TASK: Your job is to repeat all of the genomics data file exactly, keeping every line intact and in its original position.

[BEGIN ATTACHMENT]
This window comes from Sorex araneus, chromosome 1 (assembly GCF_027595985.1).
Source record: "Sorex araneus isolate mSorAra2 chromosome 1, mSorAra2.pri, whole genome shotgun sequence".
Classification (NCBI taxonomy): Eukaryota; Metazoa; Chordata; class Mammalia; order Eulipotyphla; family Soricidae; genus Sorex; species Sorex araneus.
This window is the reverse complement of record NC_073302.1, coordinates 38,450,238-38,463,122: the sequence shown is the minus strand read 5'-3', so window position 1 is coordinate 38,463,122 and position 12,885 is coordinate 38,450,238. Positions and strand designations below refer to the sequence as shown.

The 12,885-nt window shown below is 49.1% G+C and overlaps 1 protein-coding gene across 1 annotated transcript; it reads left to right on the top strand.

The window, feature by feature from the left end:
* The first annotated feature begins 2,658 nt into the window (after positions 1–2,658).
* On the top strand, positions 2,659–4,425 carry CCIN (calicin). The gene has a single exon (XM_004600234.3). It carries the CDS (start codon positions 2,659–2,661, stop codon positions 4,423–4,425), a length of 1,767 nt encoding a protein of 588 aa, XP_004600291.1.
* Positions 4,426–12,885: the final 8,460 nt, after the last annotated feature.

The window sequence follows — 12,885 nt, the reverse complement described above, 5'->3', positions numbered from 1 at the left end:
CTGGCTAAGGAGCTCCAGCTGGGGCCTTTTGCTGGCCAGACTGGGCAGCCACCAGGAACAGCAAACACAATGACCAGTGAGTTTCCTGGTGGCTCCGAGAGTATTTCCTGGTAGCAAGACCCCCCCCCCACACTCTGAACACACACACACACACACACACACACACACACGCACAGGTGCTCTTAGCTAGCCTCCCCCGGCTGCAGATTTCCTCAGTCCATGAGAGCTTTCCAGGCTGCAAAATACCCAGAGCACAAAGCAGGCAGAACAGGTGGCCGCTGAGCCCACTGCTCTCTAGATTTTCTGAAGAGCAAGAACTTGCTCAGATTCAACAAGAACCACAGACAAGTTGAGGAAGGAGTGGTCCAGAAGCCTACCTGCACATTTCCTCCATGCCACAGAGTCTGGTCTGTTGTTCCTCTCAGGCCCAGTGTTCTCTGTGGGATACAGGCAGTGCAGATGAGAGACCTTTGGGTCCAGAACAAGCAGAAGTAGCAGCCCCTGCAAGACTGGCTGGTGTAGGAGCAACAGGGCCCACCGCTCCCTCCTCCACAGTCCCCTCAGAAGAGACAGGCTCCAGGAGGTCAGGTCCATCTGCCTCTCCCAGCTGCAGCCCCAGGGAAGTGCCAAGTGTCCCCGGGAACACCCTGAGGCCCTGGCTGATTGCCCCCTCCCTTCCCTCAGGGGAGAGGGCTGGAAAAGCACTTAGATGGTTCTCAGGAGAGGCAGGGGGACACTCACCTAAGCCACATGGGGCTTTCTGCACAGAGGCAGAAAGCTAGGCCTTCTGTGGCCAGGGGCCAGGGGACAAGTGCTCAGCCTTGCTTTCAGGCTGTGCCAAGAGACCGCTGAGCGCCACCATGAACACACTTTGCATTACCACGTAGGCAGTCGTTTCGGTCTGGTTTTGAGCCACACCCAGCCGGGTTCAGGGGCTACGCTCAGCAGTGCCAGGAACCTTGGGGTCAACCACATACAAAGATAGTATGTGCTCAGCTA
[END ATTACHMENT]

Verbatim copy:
This window comes from Sorex araneus, chromosome 1 (assembly GCF_027595985.1).
Source record: "Sorex araneus isolate mSorAra2 chromosome 1, mSorAra2.pri, whole genome shotgun sequence".
Classification (NCBI taxonomy): Eukaryota; Metazoa; Chordata; class Mammalia; order Eulipotyphla; family Soricidae; genus Sorex; species Sorex araneus.
This window is the reverse complement of record NC_073302.1, coordinates 38,450,238-38,463,122: the sequence shown is the minus strand read 5'-3', so window position 1 is coordinate 38,463,122 and position 12,885 is coordinate 38,450,238. Positions and strand designations below refer to the sequence as shown.

The 12,885-nt window shown below is 49.1% G+C and overlaps 1 protein-coding gene across 1 annotated transcript; it reads left to right on the top strand.

The window, feature by feature from the left end:
* The first annotated feature begins 2,658 nt into the window (after positions 1–2,658).
* On the top strand, positions 2,659–4,425 carry CCIN (calicin). The gene has a single exon (XM_004600234.3). It carries the CDS (start codon positions 2,659–2,661, stop codon positions 4,423–4,425), a length of 1,767 nt encoding a protein of 588 aa, XP_004600291.1.
* Positions 4,426–12,885: the final 8,460 nt, after the last annotated feature.

The window sequence follows — 12,885 nt, the reverse complement described above, 5'->3', positions numbered from 1 at the left end:
CTGGCTAAGGAGCTCCAGCTGGGGCCTTTTGCTGGCCAGACTGGGCAGCCACCAGGAACAGCAAACACAATGACCAGTGAGTTTCCTGGTGGCTCCGAGAGTATTTCCTGGTAGCAAGACCCCCCCCCCACACTCTGAACACACACACACACACACACACACACACACACGCACAGGTGCTCTTAGCTAGCCTCCCCCGGCTGCAGATTTCCTCAGTCCATGAGAGCTTTCCAGGCTGCAAAATACCCAGAGCACAAAGCAGGCAGAACAGGTGGCCGCTGAGCCCACTGCTCTCTAGATTTTCTGAAGAGCAAGAACTTGCTCAGATTCAACAAGAACCACAGACAAGTTGAGGAAGGAGTGGTCCAGAAGCCTACCTGCACATTTCCTCCATGCCACAGAGTCTGGTCTGTTGTTCCTCTCAGGCCCAGTGTTCTCTGTGGGATACAGGCAGTGCAGATGAGAGACCTTTGGGTCCAGAACAAGCAGAAGTAGCAGCCCCTGCAAGACTGGCTGGTGTAGGAGCAACAGGGCCCACCGCTCCCTCCTCCACAGTCCCCTCAGAAGAGACAGGCTCCAGGAGGTCAGGTCCATCTGCCTCTCCCAGCTGCAGCCCCAGGGAAGTGCCAAGTGTCCCCGGGAACACCCTGAGGCCCTGGCTGATTGCCCCCTCCCTTCCCTCAGGGGAGAGGGCTGGAAAAGCACTTAGATGGTTCTCAGGAGAGGCAGGGGGACACTCACCTAAGCCACATGGGGCTTTCTGCACAGAGGCAGAAAGCTAGGCCTTCTGTGGCCAGGGGCCAGGGGACAAGTGCTCAGCCTTGCTTTCAGGCTGTGCCAAGAGACCGCTGAGCGCCACCATGAACACACTTTGCATTACCACGTAGGCAGTCGTTTCGGTCTGGTTTTGAGCCACACCCAGCCGGGTTCAGGGGCTACGCTCAGCAGTGCCAGGAACCTTGGGGTCAACCACATACAAAGATAGTATGTGCTCAGCTA